For the first time in this country, an insurance company opened a field office to compensate victims of an atomic power plant accident.
Curfews were imposed. “It looks like a ghost town now,” said Ken Myers, mayor of Goldsboro, less than half a mile from the plant. Already, 500 of his 600 townspeople had gone into selfimposed exile.
In Middletown, three miles from Three Mile Island, Mayor Robert Reid ordered police to shoot looters. For once even the predators were scared. No looting was reported.
One of the 83 small children bedded down in the Hershey arena — sixyearold Abby Baumbach — told a reporter: “Something’s wrong with the air. My mommy told me it could kill me.”
Thornburgh visited the evacuation center to comfort the nuclear refugees. “Keep your chin up. You’ll be going home soon,” he said. But that wasn’t true either.
In Washington, Senate Majority Leader Robert Byrd was puzzled.
“We have been assured time and time again by the industry and federal regulatory agencies that this was something that was impossible, that it could not happen,” he said.
Nuclear reactor experts from private industry and from government poured into Harrisburg. Babcock and Wilcox, the firm that built both units at Three Mile Island, sent a contingent of 46. Burns and Roe, the designer, sent 12. The NRC dispatched more than 100.
President Carter, in Milwaukee for a Democratic Party fundraiser, announced he would come to Pennsylvania to assess the situation for himself.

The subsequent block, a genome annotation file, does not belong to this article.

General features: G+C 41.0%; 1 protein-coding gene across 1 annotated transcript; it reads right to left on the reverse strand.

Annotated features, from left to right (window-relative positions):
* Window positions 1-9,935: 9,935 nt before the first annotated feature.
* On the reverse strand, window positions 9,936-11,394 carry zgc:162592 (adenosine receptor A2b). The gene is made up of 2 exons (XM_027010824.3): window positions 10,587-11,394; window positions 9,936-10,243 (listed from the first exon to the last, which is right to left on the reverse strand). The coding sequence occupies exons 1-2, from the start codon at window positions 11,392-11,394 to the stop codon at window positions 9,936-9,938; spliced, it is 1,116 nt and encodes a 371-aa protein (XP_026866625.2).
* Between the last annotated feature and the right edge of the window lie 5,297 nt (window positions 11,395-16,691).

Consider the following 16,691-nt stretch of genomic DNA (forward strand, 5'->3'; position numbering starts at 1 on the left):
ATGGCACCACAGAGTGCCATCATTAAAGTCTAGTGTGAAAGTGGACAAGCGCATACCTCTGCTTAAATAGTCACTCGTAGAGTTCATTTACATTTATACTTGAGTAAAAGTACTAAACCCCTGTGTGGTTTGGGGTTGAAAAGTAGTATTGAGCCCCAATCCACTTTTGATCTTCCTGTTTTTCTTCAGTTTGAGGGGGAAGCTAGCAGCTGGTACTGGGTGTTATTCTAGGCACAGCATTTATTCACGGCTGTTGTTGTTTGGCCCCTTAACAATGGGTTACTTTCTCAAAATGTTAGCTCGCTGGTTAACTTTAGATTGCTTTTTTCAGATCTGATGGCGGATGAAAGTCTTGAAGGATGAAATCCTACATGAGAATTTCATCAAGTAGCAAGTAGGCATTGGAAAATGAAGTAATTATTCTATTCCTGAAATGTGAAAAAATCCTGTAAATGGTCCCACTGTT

Day Five. Sunday, Aprils Fool Day.
Evacuation was not ordered. But tens of thousands of residents — estimates ranged from 50,000 all the way to 250,000 — left anyway.
In one York County township, officials distributed flyers. “Be prepared to leave with one blanket and medical supplies,” the handbill said. “We hope with God’s help this action will not be necessary.”
Atomic experts were riveted to their control panels, trying to eliminate a bubble they didn’t understand. They made slow headway but didn’t know why.
President and Mrs. Carter flew from Washington by helicopter. They were driven onto Three Mile Island in a school bus, first donning yellow boots to protect their feet from possibly radioactive dust. Carter, trained in nuclear engineering, was briefed in the plant’s control room amid the dazzling array of dials, gauges and lights. The President nodded in grim understanding.
After a few minutes, Carter was driven to the Middletown Borough Hall, three miles away. Hundreds lined the route. “First president I ever seen in this town,” said a man of about 80.
Standing in the freethrow circle of a blacktiled basketball floor in the town hall, Carter told residents to follow their governor’s instructions “calmly and exactly.” Any evacuation would be purely precautionary, he said, not exactly raising hopes that things were getting better.